BY JAMIE FAYE FENTON
THE EVOLUTION of morality is often like a slow-motion movie, with changes in attitudes barely perceptible from one year to the next. Occasionally, however, something happens to signal the beginning of a brand new scene.
One such event is unfolding in Antelope, near Sacramento, where transsexual teacher Dana Rivers is battling to keep her job. Her story is like that of most transsexuals, except for one thing: the remarkable level of support she is receiving from her community.
Dana's students have rallied to demand her reinstatement. The media, including national television shows like ``Today'' and ``Good Morning America,'' have warmed to her cause. Supporters have launched a campaign to recall the trustees who want to fire her.
Her fight for justice has drawn the support of a wide spectrum of her community, far outside the safe havens of liberal San Francisco and Silicon Valley. That, to me, is a hopeful sign that America is changing.
I met Dana at an electrolysis center in San Jose. We were both having our beards removed, a 300-hour process. Dana was coming in every day -- she wanted to be done by September.
As I got to know her, I learned she was an award-winning teacher at a high school near Sacramento. In her spare time she set up a sophisticated video production lab and helped win an $800,000 grant to rewire her school with a state-of-the-art multimedia network.
Until the end of last school year, everyone knew her as David. As she was planning her transition from male to female this September, she wrote to her colleagues and superiors, announcing her plans.
The Center Unified School District board then sent a letter to parents. When a small group of four conservative parents complained, the school board placed Dana on administrative leave pending dismissal. Her alleged transgression: explaining to her questioning students why she was undergoing her change, which was portrayed as discussing matters of ``human sexuality'' without parental consent.
For this, school officials will discard one of their best teachers, the video lab and the network. Why?
There is no simple answer. What is clear is that the rigid policing of the boundary between male and female begins very early.
Like Dana, I realized I was different about the time I began kindergarten. I had many girls as friends, and soon other children and adults were noticing that I was acting like one. Through a host of pressures, I was steered away and encouraged to act like a boy.
As I grew older, I learned that acting like a girl in a boy's body places you in great emotional and physical danger. I became a master of evasion and focused my interest on science and technology. Gradually, I constructed an illusion of masculinity, for others and myself. I became a counterculture maven, a video game engineer and a married man.
Lurking deep within my fantasies was an image of a woman inside. Sometimes, at the extremes of experience, I would let her out briefly, scrounging some female clothes and wearing them for a few hours. Overwhelmed by guilt, I would then discard the clothing in a dumpster somewhere far from where I lived.
While differing in detail, Dana's story is the same as mine. Her path included a stint in the Navy, three marriages and fatherhood. Eventually we both came to the same realizations.
Six years ago, I discovered a bulletin board on the Internet for transgendered people. One article described the author's experience of going to a Halloween party dressed as a woman and thoroughly enjoying it. It struck me that such happiness was possible for me, too. I joined our local support group and came out, and the walls fell quickly. Misanthropy and paranoia receded; I became a leader in the transgender community, taking on volunteer jobs and becoming an activist.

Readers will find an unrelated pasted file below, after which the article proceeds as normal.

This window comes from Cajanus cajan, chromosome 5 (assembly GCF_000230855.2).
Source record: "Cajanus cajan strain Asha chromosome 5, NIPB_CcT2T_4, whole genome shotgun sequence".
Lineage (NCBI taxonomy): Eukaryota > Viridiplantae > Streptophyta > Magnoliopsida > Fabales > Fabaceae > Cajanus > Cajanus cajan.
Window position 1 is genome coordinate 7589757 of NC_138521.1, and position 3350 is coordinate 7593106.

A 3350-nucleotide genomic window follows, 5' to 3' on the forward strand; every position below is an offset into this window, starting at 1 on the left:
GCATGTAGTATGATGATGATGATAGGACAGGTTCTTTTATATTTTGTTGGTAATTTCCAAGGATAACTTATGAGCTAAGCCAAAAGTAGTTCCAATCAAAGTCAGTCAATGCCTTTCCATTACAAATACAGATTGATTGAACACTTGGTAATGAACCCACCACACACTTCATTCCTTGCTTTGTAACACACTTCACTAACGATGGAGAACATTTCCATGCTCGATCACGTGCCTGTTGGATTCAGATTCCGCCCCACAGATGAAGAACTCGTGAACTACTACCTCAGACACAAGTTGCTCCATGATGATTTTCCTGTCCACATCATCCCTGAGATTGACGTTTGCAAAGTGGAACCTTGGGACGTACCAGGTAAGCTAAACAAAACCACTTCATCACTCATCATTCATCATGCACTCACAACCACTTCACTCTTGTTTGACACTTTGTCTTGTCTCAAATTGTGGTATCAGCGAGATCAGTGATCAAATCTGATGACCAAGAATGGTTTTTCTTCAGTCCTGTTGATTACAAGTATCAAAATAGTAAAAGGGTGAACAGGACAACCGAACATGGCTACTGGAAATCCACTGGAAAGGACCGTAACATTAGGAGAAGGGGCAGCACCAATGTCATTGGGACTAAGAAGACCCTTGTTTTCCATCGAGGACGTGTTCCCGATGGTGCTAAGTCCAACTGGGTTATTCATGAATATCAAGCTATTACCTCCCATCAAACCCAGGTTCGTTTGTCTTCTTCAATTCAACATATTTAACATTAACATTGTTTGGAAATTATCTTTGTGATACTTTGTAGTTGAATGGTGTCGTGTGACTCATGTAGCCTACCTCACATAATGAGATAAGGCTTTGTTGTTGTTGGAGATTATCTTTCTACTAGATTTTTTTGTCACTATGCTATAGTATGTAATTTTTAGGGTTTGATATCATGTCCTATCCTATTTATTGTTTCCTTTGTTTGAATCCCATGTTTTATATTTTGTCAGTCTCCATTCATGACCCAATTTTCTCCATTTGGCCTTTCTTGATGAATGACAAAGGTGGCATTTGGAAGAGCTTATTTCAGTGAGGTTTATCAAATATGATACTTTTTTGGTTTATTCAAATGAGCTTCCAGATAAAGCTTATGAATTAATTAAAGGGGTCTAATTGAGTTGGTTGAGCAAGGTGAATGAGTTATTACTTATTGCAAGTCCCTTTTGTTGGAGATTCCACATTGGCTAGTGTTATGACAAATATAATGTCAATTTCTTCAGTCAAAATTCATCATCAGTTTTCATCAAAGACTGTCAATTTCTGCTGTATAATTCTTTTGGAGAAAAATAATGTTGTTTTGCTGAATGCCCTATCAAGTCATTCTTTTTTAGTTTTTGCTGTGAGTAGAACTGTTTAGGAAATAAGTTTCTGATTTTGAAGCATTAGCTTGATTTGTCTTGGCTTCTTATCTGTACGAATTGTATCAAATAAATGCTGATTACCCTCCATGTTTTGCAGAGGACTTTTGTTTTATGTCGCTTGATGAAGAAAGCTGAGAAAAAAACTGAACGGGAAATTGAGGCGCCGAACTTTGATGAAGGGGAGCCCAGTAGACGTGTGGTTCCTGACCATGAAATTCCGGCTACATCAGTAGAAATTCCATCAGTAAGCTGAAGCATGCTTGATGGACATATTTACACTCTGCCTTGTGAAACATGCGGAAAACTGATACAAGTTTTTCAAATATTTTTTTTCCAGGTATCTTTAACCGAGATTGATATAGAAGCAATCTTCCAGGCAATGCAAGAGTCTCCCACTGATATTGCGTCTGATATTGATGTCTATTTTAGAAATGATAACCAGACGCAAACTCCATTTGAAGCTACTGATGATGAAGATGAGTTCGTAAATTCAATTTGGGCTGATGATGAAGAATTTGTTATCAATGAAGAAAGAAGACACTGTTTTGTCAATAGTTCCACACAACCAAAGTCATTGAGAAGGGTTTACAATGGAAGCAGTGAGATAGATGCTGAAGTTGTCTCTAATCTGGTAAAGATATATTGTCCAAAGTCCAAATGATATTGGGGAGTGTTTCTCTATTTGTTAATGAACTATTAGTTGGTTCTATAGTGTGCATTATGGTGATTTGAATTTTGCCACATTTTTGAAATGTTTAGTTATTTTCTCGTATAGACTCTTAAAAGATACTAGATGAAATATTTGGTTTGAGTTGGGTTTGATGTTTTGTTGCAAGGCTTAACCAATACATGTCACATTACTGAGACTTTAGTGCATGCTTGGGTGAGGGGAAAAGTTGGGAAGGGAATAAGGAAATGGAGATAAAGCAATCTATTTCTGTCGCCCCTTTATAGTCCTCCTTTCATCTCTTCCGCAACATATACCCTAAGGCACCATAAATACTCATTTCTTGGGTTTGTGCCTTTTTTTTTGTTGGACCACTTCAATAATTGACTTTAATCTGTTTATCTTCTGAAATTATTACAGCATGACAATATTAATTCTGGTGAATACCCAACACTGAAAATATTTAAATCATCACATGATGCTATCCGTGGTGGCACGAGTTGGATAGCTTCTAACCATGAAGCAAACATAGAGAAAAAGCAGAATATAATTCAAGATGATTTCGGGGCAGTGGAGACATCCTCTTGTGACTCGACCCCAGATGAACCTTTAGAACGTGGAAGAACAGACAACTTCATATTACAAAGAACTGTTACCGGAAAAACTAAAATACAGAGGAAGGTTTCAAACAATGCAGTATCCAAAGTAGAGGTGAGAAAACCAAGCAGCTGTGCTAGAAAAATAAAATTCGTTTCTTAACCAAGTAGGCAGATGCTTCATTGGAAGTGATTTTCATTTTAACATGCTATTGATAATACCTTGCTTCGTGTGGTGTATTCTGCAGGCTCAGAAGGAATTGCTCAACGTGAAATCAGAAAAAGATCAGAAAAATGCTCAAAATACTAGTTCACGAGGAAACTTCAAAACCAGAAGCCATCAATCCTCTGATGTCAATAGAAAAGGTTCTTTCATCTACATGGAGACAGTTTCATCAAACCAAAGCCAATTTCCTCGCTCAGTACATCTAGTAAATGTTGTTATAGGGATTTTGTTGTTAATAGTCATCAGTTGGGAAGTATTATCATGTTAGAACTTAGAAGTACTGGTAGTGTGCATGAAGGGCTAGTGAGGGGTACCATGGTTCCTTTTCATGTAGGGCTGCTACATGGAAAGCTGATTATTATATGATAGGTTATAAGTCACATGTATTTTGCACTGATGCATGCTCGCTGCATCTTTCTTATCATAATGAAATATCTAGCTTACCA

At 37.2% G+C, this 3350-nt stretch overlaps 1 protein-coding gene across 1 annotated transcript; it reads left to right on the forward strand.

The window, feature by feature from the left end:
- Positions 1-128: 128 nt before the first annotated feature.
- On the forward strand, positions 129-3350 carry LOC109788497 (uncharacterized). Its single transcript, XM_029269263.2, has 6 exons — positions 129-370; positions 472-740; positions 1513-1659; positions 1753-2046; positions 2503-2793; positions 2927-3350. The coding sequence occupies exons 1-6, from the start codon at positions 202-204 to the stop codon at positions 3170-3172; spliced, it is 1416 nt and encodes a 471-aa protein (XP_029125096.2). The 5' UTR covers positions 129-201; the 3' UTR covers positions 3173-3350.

As layers of illusion washed away, I sensed a strong current, a force, pulling me toward femininity. Resisting it brought deep depression and anxiety. I too began the transition process, undergoing therapy, undoing damage and learning new ways of being.
I began taking hormones and undergoing electrolysis. While these developments are extremely dismaying to my wife, this remarkable woman has stayed with me.
In September, I began coming to work in my feminine persona, and the reception has been good.
Silicon Valley is a transgender haven. We're tolerated, often accepted here because of our creative gifts.
Significant inventions in new media, internetworking, biotechnology, aerospace and electronic entertainment industries have come from us. I know more than 15 of us working in the video game industry alone. Almost every larger high-tech company has had someone make a transition on the job, and the process is often smooth and supportive.
Even in its subtler forms, the oppressive force crumples many of us: We are cast into a callous world, often losing the support of family and friends. More than a few of us, like noted transsexual psychiatrist Shoshanna Gillick in San Mateo, have chosen suicide over loneliness and despair.
There is still no answer as to why. Culture theorists delight in deconstructing gender -- arguing various explanations of why such intolerance has evolved. The answers do not matter as much as the realization that the situation must change: Discrimination must end, violence must be prevented.
Dana will land on her feet. The campaign on her behalf is strong. Even if the school board fires her, she surely can find work here in the valley, from companies who would value her ability to implement new technologies.
But her story marks only the beginning of this shift in American morality. How the scene plays out is up to all of us. There are many new women like Dana, with great gifts to share. We must stop throwing them away.